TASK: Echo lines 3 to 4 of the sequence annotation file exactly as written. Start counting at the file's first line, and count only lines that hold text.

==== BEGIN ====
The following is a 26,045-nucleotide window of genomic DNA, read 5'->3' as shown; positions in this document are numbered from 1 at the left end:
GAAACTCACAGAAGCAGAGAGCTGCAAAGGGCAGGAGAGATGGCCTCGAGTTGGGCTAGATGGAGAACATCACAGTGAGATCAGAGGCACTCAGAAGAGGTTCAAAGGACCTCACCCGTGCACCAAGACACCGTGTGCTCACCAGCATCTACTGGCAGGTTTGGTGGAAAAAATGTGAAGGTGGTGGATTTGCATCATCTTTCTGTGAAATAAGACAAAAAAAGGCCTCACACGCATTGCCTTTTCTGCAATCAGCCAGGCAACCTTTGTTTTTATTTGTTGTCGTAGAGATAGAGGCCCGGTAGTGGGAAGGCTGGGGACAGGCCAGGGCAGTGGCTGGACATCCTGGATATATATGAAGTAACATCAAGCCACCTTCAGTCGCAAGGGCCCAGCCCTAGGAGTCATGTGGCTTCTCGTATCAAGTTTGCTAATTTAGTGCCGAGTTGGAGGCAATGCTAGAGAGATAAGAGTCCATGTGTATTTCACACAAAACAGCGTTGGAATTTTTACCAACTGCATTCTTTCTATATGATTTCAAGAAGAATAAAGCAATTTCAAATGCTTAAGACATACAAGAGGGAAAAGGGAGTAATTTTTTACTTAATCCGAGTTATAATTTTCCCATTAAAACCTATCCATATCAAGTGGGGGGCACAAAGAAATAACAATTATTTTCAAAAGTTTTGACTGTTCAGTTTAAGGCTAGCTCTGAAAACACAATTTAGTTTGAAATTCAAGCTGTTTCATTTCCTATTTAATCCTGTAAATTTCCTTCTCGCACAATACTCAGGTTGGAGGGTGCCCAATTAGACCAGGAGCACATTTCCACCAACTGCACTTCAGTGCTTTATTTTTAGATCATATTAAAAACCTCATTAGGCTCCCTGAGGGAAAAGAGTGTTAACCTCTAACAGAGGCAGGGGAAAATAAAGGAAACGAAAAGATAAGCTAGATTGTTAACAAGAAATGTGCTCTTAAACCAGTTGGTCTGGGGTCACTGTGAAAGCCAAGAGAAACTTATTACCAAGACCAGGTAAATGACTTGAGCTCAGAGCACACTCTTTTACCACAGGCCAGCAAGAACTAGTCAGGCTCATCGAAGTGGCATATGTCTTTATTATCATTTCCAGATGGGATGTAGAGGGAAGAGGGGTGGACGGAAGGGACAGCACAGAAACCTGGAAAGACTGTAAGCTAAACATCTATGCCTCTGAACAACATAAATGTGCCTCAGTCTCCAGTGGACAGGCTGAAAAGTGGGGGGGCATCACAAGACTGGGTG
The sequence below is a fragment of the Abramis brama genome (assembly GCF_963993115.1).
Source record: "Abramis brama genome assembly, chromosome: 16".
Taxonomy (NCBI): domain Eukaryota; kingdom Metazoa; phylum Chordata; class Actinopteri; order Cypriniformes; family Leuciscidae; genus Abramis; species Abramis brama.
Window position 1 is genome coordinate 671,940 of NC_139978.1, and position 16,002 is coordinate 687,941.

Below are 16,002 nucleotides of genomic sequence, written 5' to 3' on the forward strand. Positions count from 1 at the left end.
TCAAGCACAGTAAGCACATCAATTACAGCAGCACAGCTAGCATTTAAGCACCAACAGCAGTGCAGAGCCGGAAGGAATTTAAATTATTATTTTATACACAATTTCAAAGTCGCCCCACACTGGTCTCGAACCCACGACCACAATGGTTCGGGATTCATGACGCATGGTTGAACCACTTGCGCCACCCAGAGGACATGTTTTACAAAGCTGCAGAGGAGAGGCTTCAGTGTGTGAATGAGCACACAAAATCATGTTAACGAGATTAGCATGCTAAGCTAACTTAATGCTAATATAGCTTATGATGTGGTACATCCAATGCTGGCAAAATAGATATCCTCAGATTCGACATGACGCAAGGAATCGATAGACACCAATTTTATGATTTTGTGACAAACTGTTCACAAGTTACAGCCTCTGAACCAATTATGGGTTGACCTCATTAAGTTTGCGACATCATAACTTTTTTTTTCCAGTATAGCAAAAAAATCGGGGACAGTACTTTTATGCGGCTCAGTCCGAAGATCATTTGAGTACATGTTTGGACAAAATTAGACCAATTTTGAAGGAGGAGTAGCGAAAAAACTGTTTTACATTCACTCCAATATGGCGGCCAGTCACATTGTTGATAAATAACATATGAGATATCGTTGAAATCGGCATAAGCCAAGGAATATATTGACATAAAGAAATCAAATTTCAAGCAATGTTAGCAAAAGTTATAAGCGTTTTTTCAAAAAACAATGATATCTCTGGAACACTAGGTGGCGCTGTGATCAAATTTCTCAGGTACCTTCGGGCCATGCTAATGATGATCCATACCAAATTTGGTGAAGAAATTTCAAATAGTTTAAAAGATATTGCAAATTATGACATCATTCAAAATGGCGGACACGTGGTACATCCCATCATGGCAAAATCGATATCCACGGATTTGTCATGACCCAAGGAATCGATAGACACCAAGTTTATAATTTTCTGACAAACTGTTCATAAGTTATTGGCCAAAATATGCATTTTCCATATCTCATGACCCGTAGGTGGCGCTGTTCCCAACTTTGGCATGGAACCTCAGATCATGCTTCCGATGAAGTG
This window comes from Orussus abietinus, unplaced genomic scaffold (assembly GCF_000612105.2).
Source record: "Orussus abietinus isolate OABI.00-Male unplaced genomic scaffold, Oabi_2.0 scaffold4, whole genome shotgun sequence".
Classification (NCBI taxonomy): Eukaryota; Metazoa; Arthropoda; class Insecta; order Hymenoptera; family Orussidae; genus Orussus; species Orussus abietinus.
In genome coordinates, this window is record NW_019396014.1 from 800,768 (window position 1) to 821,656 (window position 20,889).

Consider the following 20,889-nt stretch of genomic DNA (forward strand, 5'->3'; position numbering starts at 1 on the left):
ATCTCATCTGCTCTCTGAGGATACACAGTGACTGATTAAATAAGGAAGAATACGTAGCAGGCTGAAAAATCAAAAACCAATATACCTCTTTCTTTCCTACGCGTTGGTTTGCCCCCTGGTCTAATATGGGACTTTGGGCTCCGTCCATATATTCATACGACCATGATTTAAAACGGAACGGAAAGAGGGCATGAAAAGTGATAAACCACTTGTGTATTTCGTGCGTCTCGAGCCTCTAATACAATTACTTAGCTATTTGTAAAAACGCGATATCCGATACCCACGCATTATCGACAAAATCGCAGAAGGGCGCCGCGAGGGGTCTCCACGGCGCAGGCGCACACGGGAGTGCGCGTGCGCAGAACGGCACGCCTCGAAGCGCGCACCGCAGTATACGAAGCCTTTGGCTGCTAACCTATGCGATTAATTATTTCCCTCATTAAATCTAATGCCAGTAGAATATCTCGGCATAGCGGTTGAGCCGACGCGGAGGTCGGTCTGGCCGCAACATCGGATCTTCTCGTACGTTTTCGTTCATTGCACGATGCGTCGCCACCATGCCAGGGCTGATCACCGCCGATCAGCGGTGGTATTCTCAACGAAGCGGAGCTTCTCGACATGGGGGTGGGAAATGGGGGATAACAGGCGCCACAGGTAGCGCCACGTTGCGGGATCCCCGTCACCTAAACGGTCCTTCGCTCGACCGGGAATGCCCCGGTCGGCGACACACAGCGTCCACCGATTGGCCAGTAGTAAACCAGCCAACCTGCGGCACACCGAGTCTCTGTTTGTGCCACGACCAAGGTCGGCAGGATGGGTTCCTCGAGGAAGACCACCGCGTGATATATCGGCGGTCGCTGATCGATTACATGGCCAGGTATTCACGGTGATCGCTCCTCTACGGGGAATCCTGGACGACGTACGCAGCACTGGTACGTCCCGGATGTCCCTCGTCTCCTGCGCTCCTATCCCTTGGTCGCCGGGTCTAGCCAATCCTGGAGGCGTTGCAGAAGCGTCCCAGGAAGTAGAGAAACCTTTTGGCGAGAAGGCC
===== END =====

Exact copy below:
The sequence below is a fragment of the Abramis brama genome (assembly GCF_963993115.1).
Source record: "Abramis brama genome assembly, chromosome: 16".